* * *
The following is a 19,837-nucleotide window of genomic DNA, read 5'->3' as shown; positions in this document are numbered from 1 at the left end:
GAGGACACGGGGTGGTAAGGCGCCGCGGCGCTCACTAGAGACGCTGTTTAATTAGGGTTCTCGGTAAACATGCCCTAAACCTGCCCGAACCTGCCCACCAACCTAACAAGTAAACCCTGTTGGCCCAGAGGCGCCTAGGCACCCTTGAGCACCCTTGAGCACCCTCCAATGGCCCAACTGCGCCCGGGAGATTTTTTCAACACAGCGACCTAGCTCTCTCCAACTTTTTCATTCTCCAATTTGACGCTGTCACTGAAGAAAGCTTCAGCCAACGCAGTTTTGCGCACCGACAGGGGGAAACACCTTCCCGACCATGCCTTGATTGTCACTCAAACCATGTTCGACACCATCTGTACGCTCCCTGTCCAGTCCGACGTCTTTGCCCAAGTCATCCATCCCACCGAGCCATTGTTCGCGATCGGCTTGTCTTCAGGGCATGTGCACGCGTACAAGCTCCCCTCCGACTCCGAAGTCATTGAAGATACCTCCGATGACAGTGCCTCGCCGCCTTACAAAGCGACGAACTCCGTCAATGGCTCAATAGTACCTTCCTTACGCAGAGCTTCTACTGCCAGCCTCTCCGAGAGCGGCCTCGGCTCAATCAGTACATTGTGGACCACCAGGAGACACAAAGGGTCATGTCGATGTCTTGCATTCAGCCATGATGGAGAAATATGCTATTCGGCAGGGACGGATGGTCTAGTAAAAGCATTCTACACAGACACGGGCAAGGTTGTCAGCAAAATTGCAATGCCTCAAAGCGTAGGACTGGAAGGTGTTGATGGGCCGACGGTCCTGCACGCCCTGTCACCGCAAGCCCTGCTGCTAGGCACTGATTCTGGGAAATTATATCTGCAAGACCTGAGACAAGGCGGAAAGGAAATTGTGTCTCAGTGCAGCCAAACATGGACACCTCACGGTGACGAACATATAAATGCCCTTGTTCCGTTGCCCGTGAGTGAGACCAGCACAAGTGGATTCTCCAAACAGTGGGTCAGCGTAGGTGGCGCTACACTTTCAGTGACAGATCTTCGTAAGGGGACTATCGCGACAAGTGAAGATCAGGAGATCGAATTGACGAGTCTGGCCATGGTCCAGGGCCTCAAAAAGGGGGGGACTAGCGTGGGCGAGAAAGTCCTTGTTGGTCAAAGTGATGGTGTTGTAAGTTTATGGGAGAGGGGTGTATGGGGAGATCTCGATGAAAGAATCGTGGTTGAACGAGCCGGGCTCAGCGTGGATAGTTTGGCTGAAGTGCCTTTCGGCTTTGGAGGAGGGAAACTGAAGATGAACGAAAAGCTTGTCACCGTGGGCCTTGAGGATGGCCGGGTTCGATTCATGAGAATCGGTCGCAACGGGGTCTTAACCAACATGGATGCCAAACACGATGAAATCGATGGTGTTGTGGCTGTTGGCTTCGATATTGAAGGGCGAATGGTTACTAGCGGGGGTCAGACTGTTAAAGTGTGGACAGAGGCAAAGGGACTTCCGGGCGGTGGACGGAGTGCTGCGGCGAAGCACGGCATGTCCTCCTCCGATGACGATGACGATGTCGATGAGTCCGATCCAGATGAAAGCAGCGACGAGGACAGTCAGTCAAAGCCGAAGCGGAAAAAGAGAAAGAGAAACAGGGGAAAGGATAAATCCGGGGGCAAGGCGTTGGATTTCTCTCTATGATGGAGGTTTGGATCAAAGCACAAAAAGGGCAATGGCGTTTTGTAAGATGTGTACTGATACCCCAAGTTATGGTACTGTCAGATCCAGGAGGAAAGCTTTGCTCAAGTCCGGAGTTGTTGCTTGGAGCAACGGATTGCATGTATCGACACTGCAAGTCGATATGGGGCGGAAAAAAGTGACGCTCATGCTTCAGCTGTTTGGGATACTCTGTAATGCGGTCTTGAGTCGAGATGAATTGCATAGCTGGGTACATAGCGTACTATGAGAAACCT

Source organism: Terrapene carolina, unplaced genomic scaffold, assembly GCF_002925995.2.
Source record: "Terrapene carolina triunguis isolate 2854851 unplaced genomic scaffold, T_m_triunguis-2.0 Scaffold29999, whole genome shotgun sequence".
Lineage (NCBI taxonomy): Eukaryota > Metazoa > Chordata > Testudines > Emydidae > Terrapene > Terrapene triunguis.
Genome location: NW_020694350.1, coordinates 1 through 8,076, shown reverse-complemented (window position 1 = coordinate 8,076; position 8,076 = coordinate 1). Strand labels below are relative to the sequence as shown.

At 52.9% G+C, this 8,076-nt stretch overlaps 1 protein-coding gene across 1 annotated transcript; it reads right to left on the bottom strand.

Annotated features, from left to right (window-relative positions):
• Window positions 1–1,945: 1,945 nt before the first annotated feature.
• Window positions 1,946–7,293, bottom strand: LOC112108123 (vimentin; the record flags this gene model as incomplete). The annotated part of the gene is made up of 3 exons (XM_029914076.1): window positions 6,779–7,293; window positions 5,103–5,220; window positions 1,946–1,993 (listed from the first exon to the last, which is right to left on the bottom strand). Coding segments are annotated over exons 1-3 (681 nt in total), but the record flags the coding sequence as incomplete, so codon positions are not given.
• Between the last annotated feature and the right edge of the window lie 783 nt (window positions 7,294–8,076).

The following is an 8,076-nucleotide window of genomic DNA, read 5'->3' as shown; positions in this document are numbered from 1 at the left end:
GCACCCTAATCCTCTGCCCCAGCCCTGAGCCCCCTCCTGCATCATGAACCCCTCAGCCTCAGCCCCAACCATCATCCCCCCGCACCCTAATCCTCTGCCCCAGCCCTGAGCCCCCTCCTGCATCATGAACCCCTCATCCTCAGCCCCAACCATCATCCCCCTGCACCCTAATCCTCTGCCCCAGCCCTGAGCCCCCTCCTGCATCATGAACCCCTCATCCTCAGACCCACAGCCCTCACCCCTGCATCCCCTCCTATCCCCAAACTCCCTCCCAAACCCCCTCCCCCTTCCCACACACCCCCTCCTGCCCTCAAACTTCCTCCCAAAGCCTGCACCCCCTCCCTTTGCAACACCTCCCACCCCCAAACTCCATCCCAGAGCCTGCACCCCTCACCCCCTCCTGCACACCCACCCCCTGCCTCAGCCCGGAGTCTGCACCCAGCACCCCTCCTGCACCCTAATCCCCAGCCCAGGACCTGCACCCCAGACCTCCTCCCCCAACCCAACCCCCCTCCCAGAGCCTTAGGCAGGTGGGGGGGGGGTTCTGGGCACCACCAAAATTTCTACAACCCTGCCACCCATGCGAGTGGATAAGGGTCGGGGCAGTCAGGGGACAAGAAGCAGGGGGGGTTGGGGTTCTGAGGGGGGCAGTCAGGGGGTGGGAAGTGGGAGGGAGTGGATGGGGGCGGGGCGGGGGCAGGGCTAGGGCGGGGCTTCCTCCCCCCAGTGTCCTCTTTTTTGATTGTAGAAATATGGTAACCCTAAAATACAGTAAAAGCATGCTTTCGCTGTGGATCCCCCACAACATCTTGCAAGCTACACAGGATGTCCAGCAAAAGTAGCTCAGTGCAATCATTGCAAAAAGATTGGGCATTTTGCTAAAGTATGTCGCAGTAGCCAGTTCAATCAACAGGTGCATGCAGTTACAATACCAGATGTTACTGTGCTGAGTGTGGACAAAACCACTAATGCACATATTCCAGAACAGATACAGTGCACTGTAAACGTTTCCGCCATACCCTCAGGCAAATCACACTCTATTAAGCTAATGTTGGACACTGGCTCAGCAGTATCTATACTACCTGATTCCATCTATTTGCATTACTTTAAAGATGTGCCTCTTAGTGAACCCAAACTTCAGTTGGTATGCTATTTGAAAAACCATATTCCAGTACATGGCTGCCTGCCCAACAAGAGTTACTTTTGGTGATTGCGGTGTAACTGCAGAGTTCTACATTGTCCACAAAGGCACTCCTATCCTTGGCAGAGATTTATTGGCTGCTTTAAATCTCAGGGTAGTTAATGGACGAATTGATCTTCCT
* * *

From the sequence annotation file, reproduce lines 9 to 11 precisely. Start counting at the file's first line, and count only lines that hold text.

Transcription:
• Window positions 1–1,945: 1,945 nt before the first annotated feature.
• Window positions 1,946–7,293, bottom strand: LOC112108123 (vimentin; the record flags this gene model as incomplete). The annotated part of the gene is made up of 3 exons (XM_029914076.1): window positions 6,779–7,293; window positions 5,103–5,220; window positions 1,946–1,993 (listed from the first exon to the last, which is right to left on the bottom strand). Coding segments are annotated over exons 1-3 (681 nt in total), but the record flags the coding sequence as incomplete, so codon positions are not given.
• Between the last annotated feature and the right edge of the window lie 783 nt (window positions 7,294–8,076).